12:1 The LORD said to Moses and Aaron in Egypt [regulations concerning Passover and Feast of Unleavened Bread given to Moses while Israelites still in Egypt],
12:2 “This month [the month of their deliverance] is to be for you the first month [called Abib (13:4) and later renamed Nisan (Neh. 2:1)], the first month of your year [religious New Year; passover provided a new beginning for Israel].
12:3 Tell the whole community of Israel [expression used to describe Israel in a religious sense] that on the tenth day [lamb killed at sunset on the 14th day (cf. 12:6)] of this month each man is to take a lamb for his family, one for each household.
12:4 | provision for small households
12:5-6 | instructions concerning lamb
12:7 | lamb’s blood on doorframes
12:8-10 | preparing and eating lamb
12:11 This is how you are to eat it: with your cloak tucked into your belt [for easy movement], your sandals on your feet [ready to travel] and your staff [walking stick] in your hand. Eat it in haste [anxious haste]; it is the LORD’s Passover [Heb. pesah: can refer to either the feast or the sacrificial victim].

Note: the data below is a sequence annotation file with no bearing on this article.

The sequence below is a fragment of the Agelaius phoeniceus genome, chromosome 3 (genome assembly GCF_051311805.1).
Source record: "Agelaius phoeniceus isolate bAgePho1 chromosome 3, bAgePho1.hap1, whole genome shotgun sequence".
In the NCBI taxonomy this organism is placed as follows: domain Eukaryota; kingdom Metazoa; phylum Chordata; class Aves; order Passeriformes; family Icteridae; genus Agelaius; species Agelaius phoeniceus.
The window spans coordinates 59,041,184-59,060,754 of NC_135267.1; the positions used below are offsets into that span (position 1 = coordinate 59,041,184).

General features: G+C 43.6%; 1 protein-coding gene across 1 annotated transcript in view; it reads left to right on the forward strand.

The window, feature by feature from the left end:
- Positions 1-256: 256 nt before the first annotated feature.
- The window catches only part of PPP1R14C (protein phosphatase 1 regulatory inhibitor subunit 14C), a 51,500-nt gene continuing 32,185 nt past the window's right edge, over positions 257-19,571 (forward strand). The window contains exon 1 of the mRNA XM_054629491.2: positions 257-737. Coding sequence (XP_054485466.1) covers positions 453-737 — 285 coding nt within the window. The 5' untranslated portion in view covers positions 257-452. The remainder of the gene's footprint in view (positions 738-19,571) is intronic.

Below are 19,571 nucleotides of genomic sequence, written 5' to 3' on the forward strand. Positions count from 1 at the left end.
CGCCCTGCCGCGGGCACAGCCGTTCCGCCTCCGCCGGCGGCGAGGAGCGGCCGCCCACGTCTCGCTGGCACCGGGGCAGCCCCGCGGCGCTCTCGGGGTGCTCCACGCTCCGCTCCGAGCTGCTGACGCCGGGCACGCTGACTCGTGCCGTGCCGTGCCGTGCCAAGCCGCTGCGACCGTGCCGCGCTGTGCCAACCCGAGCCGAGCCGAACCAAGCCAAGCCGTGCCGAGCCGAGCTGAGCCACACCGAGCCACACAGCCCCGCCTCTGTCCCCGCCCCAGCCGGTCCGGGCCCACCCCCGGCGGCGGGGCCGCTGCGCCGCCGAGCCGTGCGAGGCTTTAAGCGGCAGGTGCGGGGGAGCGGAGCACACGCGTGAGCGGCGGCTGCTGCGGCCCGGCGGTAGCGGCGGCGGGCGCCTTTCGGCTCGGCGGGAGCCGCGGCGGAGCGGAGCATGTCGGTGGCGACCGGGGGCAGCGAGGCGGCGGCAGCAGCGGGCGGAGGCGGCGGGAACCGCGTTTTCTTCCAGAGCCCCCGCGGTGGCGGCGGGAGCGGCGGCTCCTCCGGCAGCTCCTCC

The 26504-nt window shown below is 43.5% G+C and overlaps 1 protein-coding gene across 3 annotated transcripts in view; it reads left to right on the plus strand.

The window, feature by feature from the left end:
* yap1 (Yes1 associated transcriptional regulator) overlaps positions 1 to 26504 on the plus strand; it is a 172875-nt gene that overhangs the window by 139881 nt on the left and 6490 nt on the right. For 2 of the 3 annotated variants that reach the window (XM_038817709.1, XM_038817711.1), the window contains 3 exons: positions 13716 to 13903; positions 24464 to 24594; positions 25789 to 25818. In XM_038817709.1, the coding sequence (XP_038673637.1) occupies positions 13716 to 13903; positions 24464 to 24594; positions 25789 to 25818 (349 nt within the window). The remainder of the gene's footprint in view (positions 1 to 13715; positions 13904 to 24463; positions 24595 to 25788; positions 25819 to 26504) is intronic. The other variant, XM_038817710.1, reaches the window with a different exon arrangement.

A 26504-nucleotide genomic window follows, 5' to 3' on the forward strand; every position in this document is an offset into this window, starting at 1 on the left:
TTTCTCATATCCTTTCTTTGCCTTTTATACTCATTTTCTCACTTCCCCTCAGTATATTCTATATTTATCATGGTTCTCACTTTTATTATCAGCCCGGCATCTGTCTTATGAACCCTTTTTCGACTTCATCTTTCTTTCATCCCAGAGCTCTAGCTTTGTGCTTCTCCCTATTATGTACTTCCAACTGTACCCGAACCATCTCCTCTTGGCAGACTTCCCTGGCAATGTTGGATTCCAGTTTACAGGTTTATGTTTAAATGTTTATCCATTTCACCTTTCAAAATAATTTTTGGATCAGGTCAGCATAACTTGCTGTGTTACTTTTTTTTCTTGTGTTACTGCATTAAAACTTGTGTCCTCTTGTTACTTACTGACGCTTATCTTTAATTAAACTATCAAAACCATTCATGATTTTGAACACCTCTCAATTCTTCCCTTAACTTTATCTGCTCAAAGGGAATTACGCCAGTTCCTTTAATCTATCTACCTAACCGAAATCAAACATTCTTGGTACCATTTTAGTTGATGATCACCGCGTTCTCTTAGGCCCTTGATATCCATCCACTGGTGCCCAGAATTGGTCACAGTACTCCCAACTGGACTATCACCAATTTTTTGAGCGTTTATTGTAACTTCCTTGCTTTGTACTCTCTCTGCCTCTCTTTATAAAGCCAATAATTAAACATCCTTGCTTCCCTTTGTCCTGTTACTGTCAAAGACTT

12:12 “On that same night I will pass through [indicates coming judgment] Egypt and strike [smite] down every firstborn – both men and animals – and I will bring judgment [cf. God’s warning of this in 4:23; 11:5 and fulfillment in 12:29] on all the gods [in addition to Pharaoh and the people; Pharaoh’s firstborn son was considered deity; would demonstrate the impotence of Egypt’s gods] of Egypt. I am the LORD.
12:13 The blood [on the doorframes] will be a sign [a sign of faith that God would do what He promised] for you on the houses where you are; and when I see the blood, I will pass over [indicates act of grace] you. No destructive plague will touch you when I strike Egypt.
12:14 Israel charged to commemorate day for generations to come
Note: “Passover was the ancient Hebrews’ Easter and the Fourth of July all wrapped up into one” (Page H. Kelley). The feast “looked forward to a greater event – the death of Christ” … [who] “was crucified at Passover and shed His blood…” (Stephen Carlson).